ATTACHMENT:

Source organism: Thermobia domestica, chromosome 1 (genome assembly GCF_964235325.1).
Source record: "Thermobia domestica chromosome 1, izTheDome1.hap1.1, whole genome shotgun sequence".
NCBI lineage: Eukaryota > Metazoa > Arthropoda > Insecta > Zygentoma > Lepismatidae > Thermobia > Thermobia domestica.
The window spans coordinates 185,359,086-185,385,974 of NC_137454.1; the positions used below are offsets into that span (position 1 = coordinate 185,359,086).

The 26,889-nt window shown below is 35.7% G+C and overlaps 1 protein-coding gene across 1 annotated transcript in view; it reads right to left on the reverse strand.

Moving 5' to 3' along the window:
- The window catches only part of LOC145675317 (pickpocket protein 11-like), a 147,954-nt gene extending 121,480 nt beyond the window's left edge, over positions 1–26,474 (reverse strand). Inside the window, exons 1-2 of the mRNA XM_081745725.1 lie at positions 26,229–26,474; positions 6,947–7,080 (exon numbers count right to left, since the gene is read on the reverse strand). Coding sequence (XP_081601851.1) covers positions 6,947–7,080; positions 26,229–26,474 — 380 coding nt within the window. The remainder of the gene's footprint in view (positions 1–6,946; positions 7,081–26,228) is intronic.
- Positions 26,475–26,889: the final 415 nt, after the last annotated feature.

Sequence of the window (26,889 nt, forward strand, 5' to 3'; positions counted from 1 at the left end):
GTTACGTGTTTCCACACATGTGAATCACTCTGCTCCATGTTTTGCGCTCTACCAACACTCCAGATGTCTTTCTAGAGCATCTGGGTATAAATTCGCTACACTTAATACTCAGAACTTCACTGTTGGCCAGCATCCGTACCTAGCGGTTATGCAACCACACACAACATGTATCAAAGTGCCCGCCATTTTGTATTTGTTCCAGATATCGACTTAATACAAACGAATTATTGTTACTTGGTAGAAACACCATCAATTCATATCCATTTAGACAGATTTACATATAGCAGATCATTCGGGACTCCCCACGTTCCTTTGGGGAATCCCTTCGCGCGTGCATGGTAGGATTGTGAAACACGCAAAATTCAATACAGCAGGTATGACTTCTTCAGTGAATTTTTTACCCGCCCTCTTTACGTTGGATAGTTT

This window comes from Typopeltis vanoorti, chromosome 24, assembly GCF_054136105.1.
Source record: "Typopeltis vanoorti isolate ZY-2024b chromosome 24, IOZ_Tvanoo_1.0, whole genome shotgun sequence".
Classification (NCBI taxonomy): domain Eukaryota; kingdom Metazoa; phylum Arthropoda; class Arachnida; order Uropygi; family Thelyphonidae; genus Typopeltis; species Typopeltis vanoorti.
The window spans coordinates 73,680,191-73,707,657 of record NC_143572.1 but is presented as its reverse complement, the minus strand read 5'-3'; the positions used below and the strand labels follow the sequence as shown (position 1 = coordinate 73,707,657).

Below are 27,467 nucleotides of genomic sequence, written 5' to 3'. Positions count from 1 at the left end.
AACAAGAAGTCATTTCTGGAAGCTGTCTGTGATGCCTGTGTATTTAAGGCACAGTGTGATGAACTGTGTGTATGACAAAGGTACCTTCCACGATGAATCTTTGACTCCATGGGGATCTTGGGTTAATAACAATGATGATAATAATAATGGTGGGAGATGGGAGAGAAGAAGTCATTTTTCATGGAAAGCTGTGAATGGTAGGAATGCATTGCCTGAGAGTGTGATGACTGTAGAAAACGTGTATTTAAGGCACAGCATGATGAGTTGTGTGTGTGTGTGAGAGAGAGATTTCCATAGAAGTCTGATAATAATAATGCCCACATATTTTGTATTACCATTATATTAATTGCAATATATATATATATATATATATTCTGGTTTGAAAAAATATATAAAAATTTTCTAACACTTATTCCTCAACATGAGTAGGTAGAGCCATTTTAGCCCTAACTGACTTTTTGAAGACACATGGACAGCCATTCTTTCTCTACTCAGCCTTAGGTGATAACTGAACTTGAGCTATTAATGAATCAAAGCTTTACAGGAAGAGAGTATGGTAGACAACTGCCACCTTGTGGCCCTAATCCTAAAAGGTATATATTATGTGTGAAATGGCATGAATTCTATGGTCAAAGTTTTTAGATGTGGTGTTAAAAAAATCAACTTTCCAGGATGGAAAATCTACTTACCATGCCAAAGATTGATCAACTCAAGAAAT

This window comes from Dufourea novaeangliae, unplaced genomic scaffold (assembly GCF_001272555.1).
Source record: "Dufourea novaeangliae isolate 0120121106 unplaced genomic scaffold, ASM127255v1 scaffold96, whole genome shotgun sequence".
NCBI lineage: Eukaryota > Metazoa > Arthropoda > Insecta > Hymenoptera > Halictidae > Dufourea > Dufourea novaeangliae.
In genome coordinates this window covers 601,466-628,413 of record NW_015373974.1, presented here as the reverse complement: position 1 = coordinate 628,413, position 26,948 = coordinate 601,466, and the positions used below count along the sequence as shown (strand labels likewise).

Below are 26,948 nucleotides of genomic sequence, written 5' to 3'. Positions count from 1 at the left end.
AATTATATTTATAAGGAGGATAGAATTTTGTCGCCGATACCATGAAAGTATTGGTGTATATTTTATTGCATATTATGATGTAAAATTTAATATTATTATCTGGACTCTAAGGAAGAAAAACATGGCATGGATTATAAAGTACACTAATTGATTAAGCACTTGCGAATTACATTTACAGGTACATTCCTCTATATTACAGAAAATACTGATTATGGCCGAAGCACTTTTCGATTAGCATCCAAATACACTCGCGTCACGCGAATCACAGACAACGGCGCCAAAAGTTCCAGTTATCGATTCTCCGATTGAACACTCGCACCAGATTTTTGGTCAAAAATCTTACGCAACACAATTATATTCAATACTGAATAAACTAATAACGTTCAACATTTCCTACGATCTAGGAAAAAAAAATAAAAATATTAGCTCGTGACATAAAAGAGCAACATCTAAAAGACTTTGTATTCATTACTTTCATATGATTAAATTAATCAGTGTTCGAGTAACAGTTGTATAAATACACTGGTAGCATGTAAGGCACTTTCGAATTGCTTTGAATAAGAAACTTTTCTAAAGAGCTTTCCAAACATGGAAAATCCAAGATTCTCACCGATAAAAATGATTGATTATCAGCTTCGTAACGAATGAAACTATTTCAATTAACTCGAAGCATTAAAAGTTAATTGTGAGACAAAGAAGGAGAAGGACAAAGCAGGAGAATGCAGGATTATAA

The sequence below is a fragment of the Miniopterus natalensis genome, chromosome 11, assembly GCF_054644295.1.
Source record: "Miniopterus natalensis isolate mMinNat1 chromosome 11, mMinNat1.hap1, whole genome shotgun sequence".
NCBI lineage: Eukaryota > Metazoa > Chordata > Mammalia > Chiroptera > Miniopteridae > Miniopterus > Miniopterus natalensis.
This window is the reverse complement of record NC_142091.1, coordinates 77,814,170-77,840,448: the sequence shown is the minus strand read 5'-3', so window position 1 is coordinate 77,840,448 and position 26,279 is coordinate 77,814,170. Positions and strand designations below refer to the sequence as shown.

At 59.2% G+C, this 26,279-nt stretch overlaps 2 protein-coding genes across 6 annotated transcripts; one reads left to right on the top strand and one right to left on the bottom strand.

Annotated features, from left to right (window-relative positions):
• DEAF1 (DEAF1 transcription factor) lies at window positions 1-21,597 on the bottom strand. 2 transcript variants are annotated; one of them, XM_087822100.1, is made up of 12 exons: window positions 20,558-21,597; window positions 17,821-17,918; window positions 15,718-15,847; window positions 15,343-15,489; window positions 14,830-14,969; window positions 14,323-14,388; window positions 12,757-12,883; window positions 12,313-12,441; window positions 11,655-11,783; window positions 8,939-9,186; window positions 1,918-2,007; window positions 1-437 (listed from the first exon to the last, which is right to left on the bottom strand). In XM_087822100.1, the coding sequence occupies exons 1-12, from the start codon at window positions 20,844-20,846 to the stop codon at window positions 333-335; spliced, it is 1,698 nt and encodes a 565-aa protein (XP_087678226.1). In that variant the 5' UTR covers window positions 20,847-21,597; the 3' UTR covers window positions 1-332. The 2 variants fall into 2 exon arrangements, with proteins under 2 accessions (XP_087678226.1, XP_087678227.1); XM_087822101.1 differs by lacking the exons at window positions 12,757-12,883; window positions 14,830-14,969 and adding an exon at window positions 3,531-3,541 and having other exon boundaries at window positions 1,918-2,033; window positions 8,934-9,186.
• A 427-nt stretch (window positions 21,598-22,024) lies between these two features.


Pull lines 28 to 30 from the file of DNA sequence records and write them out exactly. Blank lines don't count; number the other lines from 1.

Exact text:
Annotated features, from left to right (window-relative positions):
• DEAF1 (DEAF1 transcription factor) lies at window positions 1-21,597 on the bottom strand. 2 transcript variants are annotated; one of them, XM_087822100.1, is made up of 12 exons: window positions 20,558-21,597; window positions 17,821-17,918; window positions 15,718-15,847; window positions 15,343-15,489; window positions 14,830-14,969; window positions 14,323-14,388; window positions 12,757-12,883; window positions 12,313-12,441; window positions 11,655-11,783; window positions 8,939-9,186; window positions 1,918-2,007; window positions 1-437 (listed from the first exon to the last, which is right to left on the bottom strand). In XM_087822100.1, the coding sequence occupies exons 1-12, from the start codon at window positions 20,844-20,846 to the stop codon at window positions 333-335; spliced, it is 1,698 nt and encodes a 565-aa protein (XP_087678226.1). In that variant the 5' UTR covers window positions 20,847-21,597; the 3' UTR covers window positions 1-332. The 2 variants fall into 2 exon arrangements, with proteins under 2 accessions (XP_087678226.1, XP_087678227.1); XM_087822101.1 differs by lacking the exons at window positions 12,757-12,883; window positions 14,830-14,969 and adding an exon at window positions 3,531-3,541 and having other exon boundaries at window positions 1,918-2,033; window positions 8,934-9,186.
• A 427-nt stretch (window positions 21,598-22,024) lies between these two features.